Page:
Wednesday, April 27, 2016

More letter writting

Over the past month, we have found that we are in a really difficult position with our spinal team. We were referred to the most experienced spinal surgeon at The Children's Hospital at Westmead, but he currently cannot perform surgery because he lacks adequate spinal monitoring for the surgeries. We are trying to work through the various possibilities to find an acceptable solution. Hopefully we have enough time and enough options that Madeline's care is not seriously compromised. Our surgeon encouraged us to write some letters to the Minister for Health, as well as to our representatives, so I sent off the following letter along with a photo of Madeline.


Dear Minister,

I am the mother of three daughters, two of whom have diastrophic dysplasia, a rare and disabling form of dwarfism. My daughters were all born in Hong Kong but are Australian by descent. In December 2014, we moved back to Sydney from Hong Kong and they are currently treated at The Children's Hospital at Westmead (CHW). 

Many people with diastrophic dysplasia are affected by severe kyphoscoliosis (curvature of the spine) and will require surgery at some stage in their childhood. My daughter's (Madeline) kyphoscoliosis is in the upper thoracic region (between her shoulders) and I've been told it will be an extremely complex surgery requiring the most highly skilled surgeons available. We were referred to Dr Andrew Cree and have been told by other members of the spinal orthopedic team that no other surgeon at CHW has the expertise that we need, and that we would be compromising my daughters' care to see a less experienced surgeon.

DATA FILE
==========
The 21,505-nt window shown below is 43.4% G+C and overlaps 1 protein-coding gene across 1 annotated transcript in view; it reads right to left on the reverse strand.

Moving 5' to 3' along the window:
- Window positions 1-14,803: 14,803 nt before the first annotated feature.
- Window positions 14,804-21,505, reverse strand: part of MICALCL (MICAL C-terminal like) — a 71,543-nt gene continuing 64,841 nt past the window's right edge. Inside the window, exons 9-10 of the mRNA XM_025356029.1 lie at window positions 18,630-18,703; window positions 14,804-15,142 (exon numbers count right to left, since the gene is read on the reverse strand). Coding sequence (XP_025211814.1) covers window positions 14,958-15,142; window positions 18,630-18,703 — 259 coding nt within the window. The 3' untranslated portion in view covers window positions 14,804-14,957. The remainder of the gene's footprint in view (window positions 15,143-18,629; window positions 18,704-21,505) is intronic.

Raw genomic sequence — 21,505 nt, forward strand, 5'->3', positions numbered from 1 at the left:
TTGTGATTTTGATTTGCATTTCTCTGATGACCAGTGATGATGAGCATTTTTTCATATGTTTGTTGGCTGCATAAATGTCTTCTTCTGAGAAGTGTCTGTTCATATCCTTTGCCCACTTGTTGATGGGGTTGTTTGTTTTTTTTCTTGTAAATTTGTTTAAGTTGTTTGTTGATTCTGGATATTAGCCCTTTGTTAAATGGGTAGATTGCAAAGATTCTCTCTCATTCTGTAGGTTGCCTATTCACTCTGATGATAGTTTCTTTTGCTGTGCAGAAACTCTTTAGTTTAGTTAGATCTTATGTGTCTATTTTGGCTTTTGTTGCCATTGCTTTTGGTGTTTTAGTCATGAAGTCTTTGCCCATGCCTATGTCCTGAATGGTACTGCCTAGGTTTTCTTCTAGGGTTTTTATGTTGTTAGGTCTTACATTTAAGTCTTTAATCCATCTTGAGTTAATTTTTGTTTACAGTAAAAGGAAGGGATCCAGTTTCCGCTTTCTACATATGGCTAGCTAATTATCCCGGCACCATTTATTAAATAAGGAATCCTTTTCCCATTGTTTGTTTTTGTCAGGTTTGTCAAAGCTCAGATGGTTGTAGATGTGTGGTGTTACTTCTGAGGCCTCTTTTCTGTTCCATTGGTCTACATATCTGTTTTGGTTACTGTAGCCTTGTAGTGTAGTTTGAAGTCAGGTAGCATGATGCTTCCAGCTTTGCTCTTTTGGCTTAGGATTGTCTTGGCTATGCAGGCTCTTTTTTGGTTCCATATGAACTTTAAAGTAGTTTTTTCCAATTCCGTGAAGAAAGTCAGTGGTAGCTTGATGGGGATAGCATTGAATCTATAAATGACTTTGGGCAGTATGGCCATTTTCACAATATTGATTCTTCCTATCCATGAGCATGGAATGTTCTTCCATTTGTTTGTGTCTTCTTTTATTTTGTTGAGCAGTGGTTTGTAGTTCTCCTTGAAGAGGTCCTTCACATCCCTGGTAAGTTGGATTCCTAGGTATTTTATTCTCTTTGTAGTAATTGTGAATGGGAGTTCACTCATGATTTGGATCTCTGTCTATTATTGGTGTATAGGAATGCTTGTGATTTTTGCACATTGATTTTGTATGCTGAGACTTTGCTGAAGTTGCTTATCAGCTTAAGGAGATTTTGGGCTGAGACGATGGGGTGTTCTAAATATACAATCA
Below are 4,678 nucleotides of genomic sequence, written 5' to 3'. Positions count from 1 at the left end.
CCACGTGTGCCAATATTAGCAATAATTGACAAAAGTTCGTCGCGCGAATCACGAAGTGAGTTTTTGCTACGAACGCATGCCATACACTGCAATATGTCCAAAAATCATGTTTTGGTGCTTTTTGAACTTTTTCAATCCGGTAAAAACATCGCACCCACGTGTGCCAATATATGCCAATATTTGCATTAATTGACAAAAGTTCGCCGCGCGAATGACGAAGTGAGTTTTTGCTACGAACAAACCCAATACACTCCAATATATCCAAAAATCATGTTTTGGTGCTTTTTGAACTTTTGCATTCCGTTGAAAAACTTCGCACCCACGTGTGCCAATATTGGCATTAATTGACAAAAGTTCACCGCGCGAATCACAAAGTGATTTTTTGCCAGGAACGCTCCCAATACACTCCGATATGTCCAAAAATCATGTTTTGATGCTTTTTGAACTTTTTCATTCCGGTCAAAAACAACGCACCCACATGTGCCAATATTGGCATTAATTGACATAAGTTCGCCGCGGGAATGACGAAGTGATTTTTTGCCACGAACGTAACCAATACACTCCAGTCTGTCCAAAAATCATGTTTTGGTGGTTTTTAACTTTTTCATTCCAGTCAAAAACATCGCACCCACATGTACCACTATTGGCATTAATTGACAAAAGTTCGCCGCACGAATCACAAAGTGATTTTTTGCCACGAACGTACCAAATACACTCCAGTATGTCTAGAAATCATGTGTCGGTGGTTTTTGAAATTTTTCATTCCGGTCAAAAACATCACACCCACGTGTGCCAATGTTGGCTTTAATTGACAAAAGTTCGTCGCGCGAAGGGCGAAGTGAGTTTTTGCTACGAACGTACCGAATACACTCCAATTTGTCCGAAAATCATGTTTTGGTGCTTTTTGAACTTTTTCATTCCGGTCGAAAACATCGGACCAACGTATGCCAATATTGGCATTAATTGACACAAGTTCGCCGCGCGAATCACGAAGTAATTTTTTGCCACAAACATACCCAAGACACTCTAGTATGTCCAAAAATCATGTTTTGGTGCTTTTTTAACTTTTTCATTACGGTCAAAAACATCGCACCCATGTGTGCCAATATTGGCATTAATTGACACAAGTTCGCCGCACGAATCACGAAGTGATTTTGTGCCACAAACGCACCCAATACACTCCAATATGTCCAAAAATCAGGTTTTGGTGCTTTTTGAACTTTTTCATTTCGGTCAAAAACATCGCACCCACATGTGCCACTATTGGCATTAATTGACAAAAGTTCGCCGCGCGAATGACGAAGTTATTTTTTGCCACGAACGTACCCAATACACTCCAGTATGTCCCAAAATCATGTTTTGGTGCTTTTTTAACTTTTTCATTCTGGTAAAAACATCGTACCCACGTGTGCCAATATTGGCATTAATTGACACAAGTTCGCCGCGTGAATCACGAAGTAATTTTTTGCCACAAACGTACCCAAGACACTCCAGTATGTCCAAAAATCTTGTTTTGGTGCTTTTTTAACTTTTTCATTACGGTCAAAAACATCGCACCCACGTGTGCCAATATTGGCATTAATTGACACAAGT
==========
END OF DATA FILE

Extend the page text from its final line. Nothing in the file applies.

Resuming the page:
When we recently met with Dr Cree, he told me that he is unable continue with my daughters' cases as he currently does not have the requisite staff to provide adequate spinal monitoring during surgery. The doctor who was previously doing the spinal monitoring has resigned so Dr Cree is currently using a consultant. However, this consultant is not experienced enough to handle the complexity of my daughter's case without the very real possibility of causing a spinal cord injury and potentially resulting in permanent paralysis for my daughter. It will take Dr Cree some time to find a suitable replacement and Madeline's surgery possibly cannot wait that long.

Dr Cree has told me that one alternative would be transferring to another doctor at CHW - however, I have previously been told that they do not have the expertise we require, and so I am hesitant to do so. Other alternatives may be seeking treatment in Melbourne, or with our original doctors in Hong Kong - however these are costly and may require significant periods of time away from home and out of school. I asked about the possibility of having the surgery in a private hospital and while this would have more optimal spinal monitoring, Madeline is not yet 10 years old or 30kg, which is a prerequisite for intensive care in the private hospital. I have advised Dr Cree that my preference (and what I believe would be in the best interest of Madeline) is if we remain with him and find some way that he is able to perform the surgery in Westmead with adequate spinal monitoring.

I find it appalling that the most experienced spinal surgeon at one of the most highly respected children's hospitals in Australia would find himself in this predicament. I do not understand all of the bureaucratic policies regarding consultants, but presumably there are other experienced spinal monitoring doctors available, if transferring to another doctor at CHW would solve the problem. Also presumably there are other experienced spinal monitoring doctors available in the private sector, if a private hospital would have been an option if it were not for the issues with intensive care. I urge you to work on a resolution to this issue as soon as possible so that Dr Cree is able to perform the kind of complex spinal surgeries that children like Madeline need in the near future.

For Madeline, this is an urgent matter. Delaying treatment will result in further deformity of her spine placing pressure on her heart and lungs. Without treatment, a spinal cord injury is highly likely, greatly increasing the degree of Madeline’s disability. 

Please do not hesitate to contact me to discuss these issues further,

Yours sincerely,


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